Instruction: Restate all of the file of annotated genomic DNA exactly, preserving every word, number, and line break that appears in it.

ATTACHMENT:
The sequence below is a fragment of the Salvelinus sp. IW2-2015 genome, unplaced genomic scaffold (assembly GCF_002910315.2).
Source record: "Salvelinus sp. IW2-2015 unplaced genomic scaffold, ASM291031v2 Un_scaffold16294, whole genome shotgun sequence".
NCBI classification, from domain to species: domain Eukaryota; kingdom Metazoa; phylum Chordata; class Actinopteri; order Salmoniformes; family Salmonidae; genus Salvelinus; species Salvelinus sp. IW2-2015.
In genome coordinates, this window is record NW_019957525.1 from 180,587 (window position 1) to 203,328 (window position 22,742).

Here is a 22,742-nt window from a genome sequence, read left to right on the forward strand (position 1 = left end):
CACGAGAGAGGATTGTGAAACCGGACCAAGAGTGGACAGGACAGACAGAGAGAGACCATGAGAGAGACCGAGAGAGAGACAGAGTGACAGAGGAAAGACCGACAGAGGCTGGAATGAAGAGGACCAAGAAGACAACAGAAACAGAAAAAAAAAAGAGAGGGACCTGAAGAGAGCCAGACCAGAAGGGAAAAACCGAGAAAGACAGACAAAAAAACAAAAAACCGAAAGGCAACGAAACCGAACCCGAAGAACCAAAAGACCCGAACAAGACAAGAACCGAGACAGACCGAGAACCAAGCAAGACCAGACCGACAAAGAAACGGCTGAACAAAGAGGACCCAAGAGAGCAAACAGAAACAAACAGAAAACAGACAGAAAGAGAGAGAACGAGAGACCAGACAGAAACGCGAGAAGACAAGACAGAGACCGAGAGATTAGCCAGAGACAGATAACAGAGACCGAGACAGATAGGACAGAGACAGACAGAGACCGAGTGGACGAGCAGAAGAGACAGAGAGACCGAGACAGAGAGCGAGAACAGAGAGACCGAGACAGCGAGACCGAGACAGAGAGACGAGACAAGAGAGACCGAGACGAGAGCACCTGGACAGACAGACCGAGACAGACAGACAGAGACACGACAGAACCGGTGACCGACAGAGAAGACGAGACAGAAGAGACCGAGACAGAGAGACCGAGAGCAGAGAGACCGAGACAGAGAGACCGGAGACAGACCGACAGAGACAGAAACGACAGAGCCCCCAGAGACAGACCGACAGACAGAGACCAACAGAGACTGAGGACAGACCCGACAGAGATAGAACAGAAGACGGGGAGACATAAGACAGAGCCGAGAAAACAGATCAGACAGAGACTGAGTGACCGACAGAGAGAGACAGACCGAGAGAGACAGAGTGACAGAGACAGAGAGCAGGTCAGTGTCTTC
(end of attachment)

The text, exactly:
The sequence below is a fragment of the Salvelinus sp. IW2-2015 genome, unplaced genomic scaffold (assembly GCF_002910315.2).
Source record: "Salvelinus sp. IW2-2015 unplaced genomic scaffold, ASM291031v2 Un_scaffold16294, whole genome shotgun sequence".
NCBI classification, from domain to species: domain Eukaryota; kingdom Metazoa; phylum Chordata; class Actinopteri; order Salmoniformes; family Salmonidae; genus Salvelinus; species Salvelinus sp. IW2-2015.
In genome coordinates, this window is record NW_019957525.1 from 180,587 (window position 1) to 203,328 (window position 22,742).

Here is a 22,742-nt window from a genome sequence, read left to right on the forward strand (position 1 = left end):
CACGAGAGAGGATTGTGAAACCGGACCAAGAGTGGACAGGACAGACAGAGAGAGACCATGAGAGAGACCGAGAGAGAGACAGAGTGACAGAGGAAAGACCGACAGAGGCTGGAATGAAGAGGACCAAGAAGACAACAGAAACAGAAAAAAAAAAGAGAGGGACCTGAAGAGAGCCAGACCAGAAGGGAAAAACCGAGAAAGACAGACAAAAAAACAAAAAACCGAAAGGCAACGAAACCGAACCCGAAGAACCAAAAGACCCGAACAAGACAAGAACCGAGACAGACCGAGAACCAAGCAAGACCAGACCGACAAAGAAACGGCTGAACAAAGAGGACCCAAGAGAGCAAACAGAAACAAACAGAAAACAGACAGAAAGAGAGAGAACGAGAGACCAGACAGAAACGCGAGAAGACAAGACAGAGACCGAGAGATTAGCCAGAGACAGATAACAGAGACCGAGACAGATAGGACAGAGACAGACAGAGACCGAGTGGACGAGCAGAAGAGACAGAGAGACCGAGACAGAGAGCGAGAACAGAGAGACCGAGACAGCGAGACCGAGACAGAGAGACGAGACAAGAGAGACCGAGACGAGAGCACCTGGACAGACAGACCGAGACAGACAGACAGAGACACGACAGAACCGGTGACCGACAGAGAAGACGAGACAGAAGAGACCGAGACAGAGAGACCGAGAGCAGAGAGACCGAGACAGAGAGACCGGAGACAGACCGACAGAGACAGAAACGACAGAGCCCCCAGAGACAGACCGACAGACAGAGACCAACAGAGACTGAGGACAGACCCGACAGAGATAGAACAGAAGACGGGGAGACATAAGACAGAGCCGAGAAAACAGATCAGACAGAGACTGAGTGACCGACAGAGAGAGACAGACCGAGAGAGACAGAGTGACAGAGACAGAGAGCAGGTCAGTGTCTTC